Exotic Blooms

August 14, 2013



It was in the perennials section of a local garden centre, an exotic plant with very large leaves, larger than anything I was used to seeing in this land of ice and snow. I could picture it as something beautiful and exotic for my gaze to land on during the hot summer months around the water feature in my yard.


I immediately scooped it up and brought it home. With great anticipation I found the perfect spot to showcase it, but without verbalizing the thought I had serious doubts as to whether or not it could survive the transplant from the comfort of it's garden centre pot in a solarium setting to the sometimes cruel life of an outdoor garden. After all it would be subject to every nature of bug, probably not the best soil or sun conditions, rummaging raccoons and my three year old grandson Brayden running through it threatening it's very existence with every stomp of his miniature addidas.


However as summer days passed, this strange plant (the name of which I still have no clue) and I struggled for it's survival. Not a day could go by without me giving it lots and lots of water. If I missed even one day I would find it's large leaves hanging limp and craving the strength that my water of life could give them to support themselves. When winter arrived I saw the end of my beautiful prize whither and fall silent under a blanket of snow about two feet deep. Surely I thought I had gotten all the pleasure out of this plant that was going to be possible, but a great surprise was sleeping below the surface.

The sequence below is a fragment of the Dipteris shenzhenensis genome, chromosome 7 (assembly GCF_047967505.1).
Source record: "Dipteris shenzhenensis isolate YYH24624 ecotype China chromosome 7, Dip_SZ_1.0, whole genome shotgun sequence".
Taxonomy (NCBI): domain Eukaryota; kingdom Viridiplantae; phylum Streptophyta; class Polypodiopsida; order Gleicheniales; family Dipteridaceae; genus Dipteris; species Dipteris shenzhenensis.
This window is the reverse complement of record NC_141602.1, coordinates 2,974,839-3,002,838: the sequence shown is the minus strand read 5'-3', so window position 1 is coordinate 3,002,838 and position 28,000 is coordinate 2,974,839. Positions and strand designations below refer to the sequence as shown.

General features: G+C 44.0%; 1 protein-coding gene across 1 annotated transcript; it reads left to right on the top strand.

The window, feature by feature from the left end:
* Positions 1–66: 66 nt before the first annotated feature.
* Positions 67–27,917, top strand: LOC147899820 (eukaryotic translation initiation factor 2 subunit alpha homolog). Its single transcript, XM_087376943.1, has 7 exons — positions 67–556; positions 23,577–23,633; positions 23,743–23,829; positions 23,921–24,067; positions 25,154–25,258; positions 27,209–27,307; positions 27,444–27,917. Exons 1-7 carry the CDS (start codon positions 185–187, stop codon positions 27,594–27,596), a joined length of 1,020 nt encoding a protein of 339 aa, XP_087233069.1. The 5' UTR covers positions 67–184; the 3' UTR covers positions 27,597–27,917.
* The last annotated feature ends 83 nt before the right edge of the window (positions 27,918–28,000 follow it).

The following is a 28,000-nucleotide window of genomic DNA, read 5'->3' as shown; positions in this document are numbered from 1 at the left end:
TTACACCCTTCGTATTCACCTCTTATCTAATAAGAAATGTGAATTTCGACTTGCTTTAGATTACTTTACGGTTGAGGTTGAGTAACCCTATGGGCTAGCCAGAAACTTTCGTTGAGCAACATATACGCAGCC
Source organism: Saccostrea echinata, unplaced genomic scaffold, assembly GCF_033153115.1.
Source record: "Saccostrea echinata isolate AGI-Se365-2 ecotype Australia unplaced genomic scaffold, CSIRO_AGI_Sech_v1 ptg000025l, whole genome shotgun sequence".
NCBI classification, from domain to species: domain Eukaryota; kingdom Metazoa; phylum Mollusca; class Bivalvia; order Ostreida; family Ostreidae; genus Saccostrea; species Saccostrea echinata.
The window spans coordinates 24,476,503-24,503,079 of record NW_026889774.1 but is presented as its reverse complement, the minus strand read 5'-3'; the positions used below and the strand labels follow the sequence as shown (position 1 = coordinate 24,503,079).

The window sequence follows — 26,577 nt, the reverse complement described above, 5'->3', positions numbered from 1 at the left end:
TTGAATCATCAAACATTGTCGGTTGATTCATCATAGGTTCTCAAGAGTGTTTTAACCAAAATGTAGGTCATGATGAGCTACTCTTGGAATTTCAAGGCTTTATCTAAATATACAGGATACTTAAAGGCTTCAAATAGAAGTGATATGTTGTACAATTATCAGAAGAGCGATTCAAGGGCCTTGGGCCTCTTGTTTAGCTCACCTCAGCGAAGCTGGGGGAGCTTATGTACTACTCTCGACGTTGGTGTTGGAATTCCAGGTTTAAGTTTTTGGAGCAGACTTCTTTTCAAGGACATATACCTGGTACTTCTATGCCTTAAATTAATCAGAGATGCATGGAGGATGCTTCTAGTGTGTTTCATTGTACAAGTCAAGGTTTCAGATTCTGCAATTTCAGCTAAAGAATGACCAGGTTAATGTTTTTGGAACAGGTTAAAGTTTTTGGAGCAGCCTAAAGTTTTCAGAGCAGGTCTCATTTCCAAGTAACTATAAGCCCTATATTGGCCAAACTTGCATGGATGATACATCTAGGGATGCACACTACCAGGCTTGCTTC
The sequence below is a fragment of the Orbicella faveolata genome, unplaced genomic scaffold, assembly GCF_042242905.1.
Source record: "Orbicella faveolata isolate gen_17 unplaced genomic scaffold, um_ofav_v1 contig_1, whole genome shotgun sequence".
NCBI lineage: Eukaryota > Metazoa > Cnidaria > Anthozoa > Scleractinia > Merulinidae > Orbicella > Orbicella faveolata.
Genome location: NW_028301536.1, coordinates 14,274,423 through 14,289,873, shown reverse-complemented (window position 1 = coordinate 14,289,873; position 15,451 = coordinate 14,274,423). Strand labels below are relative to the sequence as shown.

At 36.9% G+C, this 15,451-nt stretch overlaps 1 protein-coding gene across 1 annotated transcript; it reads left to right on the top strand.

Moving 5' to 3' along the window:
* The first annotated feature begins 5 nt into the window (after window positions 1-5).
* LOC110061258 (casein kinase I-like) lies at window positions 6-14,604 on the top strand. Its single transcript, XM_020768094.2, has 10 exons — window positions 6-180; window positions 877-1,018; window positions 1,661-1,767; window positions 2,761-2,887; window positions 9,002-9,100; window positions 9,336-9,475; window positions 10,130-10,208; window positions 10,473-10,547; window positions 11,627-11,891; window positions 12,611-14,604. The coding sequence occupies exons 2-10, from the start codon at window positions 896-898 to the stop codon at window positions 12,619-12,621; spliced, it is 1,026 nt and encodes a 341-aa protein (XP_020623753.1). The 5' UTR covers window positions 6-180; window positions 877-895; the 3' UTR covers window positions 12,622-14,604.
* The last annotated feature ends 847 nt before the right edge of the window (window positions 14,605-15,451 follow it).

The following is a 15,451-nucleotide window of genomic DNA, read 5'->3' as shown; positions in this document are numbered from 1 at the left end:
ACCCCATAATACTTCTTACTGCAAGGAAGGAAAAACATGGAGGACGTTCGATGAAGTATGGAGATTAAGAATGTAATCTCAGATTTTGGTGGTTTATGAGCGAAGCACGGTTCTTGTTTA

When spring came this year I was overjoyed to see fresh green leaves sprouting from the dead stems of last summer.  My plant, the one whose life I had so vigorously fought to defend (such drama) had survived. I truly was amazed as my wife could testify to you, "If you want the see the death of any of your plants, just give them to Bob for a couple of days to take care of!" And that is so true.


As this summer has progressed my plant seems strong with many more leaves than last year. I've done my best to enrich the soil around it and for some reason even though it has grown much larger it doesn't seem to need as much water. In my vast botanistic knowledge I can only assume that it's roots have become established in a place where no man can see.  It currently shows signs of insect and caterpillar attack and it somehow managed to escape the treadings of the notorious Brayden as he scaled my rock garden week after week with the sound of me screaming from the deck, "Brayden, don't step on my plant!!!"


But now to the climax of my story...this week I made a shocking discovery!  Without noticing it, my plant has shot up a stem from the middle of it and it has a huge, and I mean huge bud at the top of it. I had no idea it was a flowering plant!  Upon closer inspection I see several other buds though much smaller, they hold great promise that I am the proud owner of a fall bloomer.